Thanks to modern medicine, our pets are also enjoying longer, healthier lives. If your pet is gearing up for retirement, there are a few things to keep in mind to make sure their senior years are spent happy and healthy.
Your Pet’s Age
While the exact age of when your pet reaches his or her geriatric years varies with species, breed and size, there are a few things to take into consideration. In general, cats will reach their geriatric years much later than dogs.
Cats reach maturity at around 7 to 10 years of age and are considered seniors at 11 to 14. Geriatric years tend to come at 15 and over. For dogs, the average senior age is from 7 to 10. This depends greatly on breed size as small breeds may only be in middle age at 7 while large breeds can reach old age at 6.
Caring for Your Senior Pet
Comfort every step of the way.
Veterinary Visits – As age-related diseases can creep up without warning, vet visits become more important as your pet ages. If your vet has a detailed record of your pet’s health, it’ll be easier to identify changes as they reach their geriatric years. Try to schedule a visit with your vet every six months.
Healthy Diet – Senior pets are generally less active, so they’ll require a lower caloric intake. Try feeding your pet high quality foods specifically for aging pets while limiting portion sizes. If your pet suffers from joint pain or related issues, ask your vet if supplements are a good addition to their diet.
Active Routine – Just like humans in old age, pets are highly susceptible to joint-related diseases like arthritis. Maintaining an active lifestyle, both physically and mentally, will help your pet remain healthy through his or her senior years. When taking them out for a bit of exercise, always keep an eye out on their condition. Older dogs will tire faster and require more water.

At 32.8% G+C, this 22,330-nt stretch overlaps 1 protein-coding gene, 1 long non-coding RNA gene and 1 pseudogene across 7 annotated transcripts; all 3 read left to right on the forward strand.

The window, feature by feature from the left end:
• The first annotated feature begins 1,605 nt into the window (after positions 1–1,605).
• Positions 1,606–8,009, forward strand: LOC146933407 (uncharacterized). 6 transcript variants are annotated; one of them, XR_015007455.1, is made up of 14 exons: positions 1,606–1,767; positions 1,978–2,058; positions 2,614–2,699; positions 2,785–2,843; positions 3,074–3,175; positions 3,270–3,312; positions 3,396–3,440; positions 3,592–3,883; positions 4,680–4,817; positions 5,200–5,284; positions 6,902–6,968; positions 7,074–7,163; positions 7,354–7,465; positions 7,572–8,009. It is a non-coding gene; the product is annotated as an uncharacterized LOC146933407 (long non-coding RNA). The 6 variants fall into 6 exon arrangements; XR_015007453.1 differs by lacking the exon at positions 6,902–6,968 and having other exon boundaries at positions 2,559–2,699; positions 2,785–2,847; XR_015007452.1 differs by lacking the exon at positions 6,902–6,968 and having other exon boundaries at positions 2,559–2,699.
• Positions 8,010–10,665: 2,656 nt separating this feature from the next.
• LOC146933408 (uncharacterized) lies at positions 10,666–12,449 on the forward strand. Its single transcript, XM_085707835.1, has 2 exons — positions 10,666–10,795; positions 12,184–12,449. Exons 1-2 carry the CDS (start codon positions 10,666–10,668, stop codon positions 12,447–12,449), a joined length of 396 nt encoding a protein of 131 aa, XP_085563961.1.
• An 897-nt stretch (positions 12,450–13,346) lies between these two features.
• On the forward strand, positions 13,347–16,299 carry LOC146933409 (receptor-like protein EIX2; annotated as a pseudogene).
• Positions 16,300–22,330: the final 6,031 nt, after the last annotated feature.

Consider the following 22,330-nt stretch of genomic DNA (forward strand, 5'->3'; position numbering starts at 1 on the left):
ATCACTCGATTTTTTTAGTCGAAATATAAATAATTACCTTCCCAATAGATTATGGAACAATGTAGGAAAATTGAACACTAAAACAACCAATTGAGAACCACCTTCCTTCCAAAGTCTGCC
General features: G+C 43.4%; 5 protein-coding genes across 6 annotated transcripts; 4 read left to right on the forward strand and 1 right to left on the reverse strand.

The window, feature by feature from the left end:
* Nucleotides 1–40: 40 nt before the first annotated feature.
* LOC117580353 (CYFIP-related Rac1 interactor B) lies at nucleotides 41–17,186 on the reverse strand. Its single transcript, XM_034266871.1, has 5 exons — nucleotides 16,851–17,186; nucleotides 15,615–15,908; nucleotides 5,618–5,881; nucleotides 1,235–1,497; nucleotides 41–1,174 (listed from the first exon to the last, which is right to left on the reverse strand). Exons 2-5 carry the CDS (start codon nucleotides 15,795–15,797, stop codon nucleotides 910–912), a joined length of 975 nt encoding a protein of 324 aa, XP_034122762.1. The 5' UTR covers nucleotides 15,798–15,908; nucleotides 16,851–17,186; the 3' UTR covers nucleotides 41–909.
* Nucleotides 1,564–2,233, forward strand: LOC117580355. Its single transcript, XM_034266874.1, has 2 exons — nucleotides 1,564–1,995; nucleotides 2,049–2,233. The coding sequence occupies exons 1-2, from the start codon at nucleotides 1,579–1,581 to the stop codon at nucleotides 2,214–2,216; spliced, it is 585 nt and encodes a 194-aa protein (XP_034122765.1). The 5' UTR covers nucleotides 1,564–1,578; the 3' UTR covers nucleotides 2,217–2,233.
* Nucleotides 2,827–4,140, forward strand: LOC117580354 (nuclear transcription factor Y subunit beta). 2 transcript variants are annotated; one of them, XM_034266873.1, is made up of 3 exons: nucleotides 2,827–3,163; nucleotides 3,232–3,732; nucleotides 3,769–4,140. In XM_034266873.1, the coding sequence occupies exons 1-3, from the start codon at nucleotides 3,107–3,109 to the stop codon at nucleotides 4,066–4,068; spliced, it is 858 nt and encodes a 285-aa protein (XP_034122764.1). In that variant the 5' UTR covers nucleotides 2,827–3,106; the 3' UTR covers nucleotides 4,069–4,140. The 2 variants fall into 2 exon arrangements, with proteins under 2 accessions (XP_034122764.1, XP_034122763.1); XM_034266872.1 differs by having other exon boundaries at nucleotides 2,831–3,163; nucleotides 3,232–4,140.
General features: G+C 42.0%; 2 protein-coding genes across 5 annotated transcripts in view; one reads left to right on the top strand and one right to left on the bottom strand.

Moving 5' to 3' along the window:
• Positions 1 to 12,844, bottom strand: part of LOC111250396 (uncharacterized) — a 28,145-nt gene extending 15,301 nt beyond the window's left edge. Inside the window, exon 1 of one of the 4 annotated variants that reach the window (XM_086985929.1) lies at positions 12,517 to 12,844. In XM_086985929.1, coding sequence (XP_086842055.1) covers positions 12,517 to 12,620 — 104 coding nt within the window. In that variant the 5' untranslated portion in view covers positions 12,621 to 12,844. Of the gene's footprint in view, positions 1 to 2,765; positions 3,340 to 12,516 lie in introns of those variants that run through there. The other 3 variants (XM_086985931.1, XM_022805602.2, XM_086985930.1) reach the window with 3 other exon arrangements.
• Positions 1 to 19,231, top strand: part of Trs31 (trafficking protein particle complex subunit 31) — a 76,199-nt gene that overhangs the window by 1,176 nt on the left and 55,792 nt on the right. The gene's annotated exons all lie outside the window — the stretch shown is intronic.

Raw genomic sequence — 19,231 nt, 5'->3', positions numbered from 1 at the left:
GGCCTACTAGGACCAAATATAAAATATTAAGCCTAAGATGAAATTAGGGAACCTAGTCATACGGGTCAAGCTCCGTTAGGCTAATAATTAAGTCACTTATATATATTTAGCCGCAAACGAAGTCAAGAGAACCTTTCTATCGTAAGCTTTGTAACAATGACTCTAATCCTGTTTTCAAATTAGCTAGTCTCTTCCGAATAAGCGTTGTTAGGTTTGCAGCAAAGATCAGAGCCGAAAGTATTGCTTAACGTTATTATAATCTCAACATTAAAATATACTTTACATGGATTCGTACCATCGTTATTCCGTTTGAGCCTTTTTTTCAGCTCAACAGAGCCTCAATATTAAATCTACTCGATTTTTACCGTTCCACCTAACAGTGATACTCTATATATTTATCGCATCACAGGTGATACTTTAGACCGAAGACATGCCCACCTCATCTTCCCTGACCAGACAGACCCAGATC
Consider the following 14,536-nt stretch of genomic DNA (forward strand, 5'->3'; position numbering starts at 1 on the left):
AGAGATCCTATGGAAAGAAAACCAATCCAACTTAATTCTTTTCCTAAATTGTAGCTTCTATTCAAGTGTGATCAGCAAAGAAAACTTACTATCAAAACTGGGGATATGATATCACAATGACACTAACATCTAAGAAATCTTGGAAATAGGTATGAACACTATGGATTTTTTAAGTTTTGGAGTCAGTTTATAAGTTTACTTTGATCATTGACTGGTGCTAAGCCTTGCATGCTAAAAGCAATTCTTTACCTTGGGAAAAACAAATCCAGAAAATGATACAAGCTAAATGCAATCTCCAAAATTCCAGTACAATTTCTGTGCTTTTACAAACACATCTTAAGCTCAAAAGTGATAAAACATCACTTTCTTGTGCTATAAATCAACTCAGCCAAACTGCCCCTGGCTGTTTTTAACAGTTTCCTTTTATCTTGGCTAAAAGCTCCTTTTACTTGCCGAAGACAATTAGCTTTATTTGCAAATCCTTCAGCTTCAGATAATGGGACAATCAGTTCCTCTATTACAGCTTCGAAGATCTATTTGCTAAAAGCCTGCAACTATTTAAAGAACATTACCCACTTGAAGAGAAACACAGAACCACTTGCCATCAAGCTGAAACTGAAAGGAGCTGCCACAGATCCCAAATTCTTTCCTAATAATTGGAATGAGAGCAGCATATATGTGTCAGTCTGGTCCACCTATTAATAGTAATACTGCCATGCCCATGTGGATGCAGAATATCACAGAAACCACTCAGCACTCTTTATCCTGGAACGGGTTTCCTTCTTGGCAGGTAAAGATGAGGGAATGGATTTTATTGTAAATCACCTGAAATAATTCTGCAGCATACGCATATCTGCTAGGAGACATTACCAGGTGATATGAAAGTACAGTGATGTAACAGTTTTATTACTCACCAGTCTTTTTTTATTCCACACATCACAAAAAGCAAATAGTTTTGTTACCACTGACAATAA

Dental Maintenance – Monitoring your pet’s dental health goes a long way in the prevention of other diseases later in life. Part of your veterinarian check-up should include a thorough evaluation of your pet’s teeth, and you can do your part by cleaning them early on.
Provide Accessibility – If blindness, hearing loss, arthritis, obesity or any other condition is affecting your pet’s health, make sure to build an environment that is both safe and easily accessible to them. Avoid excessive exercise and changing the locations of things your pet uses regularly so that they are always familiar with their surroundings. Consult your vet about the latest treatments and therapies available to alleviate any pain and discomfort he/she may be feeling.
Pampering Your Pooch – Showing your affection is a crucial part of your pet’s happiness as they age. If you think your pet is needy now, just wait until he or she reaches their geriatric years. Make sure to bond with them as much as possible to ensure they feel comfortable every step of the way.
Symptoms to Look for in Your Senior Pet
Don’t wait until it’s too late. If you notice any unusual symptoms in your pet, schedule an appointment with our veterinarian. Here are some symptoms to look out for:
- Loss of Bladder Control
- Constipation or Diarrhea
- Shortness of Breath or Coughing
- Weakness and Fatigue
- Unusual Discharges
- Weight Gain or Loss
- Stiffness or Limping
- Behavioral Changes